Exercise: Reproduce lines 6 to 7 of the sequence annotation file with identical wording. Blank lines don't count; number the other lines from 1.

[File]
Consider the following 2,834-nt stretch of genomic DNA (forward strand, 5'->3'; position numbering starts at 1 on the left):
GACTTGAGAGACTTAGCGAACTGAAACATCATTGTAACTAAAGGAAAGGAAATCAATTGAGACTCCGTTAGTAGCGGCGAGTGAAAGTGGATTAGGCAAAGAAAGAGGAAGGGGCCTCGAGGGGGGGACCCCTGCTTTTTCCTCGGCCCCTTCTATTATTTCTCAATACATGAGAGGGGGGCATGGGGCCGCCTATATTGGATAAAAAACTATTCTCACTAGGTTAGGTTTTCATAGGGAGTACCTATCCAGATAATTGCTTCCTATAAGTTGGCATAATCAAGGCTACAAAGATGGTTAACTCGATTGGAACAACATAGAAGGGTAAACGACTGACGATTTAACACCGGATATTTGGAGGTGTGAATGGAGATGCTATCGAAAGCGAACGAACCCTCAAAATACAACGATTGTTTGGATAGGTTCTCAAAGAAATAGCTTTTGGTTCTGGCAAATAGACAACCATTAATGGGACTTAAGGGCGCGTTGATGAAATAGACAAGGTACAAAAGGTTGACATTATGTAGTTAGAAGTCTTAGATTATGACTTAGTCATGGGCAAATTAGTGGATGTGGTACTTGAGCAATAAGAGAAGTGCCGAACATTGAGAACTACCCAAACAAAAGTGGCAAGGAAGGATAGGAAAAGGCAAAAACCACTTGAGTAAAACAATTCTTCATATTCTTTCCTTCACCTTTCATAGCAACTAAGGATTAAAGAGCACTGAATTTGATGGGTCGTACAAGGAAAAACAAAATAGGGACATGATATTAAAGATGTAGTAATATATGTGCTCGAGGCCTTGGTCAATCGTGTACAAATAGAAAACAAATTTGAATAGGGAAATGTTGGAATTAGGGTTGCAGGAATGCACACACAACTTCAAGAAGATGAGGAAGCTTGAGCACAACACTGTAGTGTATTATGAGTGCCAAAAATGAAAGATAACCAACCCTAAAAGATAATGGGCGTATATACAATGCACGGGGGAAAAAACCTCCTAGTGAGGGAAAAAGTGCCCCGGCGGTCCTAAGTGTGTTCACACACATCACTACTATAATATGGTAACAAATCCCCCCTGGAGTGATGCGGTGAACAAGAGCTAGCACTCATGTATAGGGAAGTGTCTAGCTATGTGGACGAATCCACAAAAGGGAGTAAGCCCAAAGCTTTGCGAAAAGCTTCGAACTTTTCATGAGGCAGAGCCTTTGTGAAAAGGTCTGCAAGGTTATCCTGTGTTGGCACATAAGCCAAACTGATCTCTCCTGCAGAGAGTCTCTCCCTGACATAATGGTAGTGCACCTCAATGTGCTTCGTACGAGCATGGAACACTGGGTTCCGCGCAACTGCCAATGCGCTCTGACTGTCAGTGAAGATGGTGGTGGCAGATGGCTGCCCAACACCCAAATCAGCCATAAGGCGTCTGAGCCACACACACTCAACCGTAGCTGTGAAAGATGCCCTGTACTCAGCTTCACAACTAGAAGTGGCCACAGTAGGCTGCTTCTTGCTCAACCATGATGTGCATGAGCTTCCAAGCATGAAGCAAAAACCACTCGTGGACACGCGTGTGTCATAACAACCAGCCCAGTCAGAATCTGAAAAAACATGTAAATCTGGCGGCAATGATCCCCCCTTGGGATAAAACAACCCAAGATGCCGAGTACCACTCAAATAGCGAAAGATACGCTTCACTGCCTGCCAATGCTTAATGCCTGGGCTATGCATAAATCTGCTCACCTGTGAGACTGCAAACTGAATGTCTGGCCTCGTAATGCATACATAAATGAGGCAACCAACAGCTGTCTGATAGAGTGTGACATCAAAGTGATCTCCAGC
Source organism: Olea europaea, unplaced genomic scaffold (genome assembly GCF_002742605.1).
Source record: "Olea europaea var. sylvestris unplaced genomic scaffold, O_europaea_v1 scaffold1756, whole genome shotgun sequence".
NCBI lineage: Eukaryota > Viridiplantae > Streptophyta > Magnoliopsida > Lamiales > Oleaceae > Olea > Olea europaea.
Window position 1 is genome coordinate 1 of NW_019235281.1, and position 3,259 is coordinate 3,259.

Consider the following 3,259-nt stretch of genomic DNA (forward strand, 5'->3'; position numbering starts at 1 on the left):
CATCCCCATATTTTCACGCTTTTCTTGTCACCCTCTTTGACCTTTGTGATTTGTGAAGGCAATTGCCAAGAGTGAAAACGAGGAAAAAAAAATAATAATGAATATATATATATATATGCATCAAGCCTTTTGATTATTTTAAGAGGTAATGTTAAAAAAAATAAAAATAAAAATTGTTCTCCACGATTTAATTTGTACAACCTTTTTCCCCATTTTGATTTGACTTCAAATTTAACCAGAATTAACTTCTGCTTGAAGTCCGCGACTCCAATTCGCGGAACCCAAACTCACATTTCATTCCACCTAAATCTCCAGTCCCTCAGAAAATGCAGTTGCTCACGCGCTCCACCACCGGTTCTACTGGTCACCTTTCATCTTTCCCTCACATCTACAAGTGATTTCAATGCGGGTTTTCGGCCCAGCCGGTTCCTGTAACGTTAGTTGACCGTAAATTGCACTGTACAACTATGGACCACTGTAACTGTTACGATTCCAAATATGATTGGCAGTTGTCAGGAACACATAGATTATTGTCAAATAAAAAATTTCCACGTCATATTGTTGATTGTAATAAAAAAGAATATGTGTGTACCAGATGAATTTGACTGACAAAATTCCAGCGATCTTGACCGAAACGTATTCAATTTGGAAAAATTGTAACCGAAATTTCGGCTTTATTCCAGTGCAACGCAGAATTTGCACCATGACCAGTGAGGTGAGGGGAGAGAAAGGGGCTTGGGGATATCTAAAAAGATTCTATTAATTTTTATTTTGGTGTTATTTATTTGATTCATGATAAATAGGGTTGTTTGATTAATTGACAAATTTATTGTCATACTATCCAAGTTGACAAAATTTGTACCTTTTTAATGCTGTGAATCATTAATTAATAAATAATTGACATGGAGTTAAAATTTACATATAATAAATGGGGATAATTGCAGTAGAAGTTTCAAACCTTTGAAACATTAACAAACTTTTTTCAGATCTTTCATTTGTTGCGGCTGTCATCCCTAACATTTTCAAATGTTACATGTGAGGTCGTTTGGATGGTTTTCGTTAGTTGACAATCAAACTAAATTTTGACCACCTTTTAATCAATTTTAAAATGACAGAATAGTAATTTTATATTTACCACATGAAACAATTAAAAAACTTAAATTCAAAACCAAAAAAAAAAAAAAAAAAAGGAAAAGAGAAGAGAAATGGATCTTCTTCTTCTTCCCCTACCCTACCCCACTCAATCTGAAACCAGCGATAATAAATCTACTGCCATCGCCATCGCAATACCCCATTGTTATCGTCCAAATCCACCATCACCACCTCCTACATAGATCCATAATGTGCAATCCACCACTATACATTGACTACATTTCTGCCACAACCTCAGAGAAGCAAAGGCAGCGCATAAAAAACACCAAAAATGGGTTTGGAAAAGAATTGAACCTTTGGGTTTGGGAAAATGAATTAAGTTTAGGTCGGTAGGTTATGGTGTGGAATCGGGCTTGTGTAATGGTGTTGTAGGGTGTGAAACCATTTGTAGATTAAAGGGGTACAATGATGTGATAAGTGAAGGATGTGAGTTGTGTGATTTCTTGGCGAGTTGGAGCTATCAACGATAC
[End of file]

Window position 1 is genome coordinate 1 of NW_019235281.1, and position 3,259 is coordinate 3,259.

Consider the following 3,259-nt stretch of genomic DNA (forward strand, 5'->3'; position numbering starts at 1 on the left):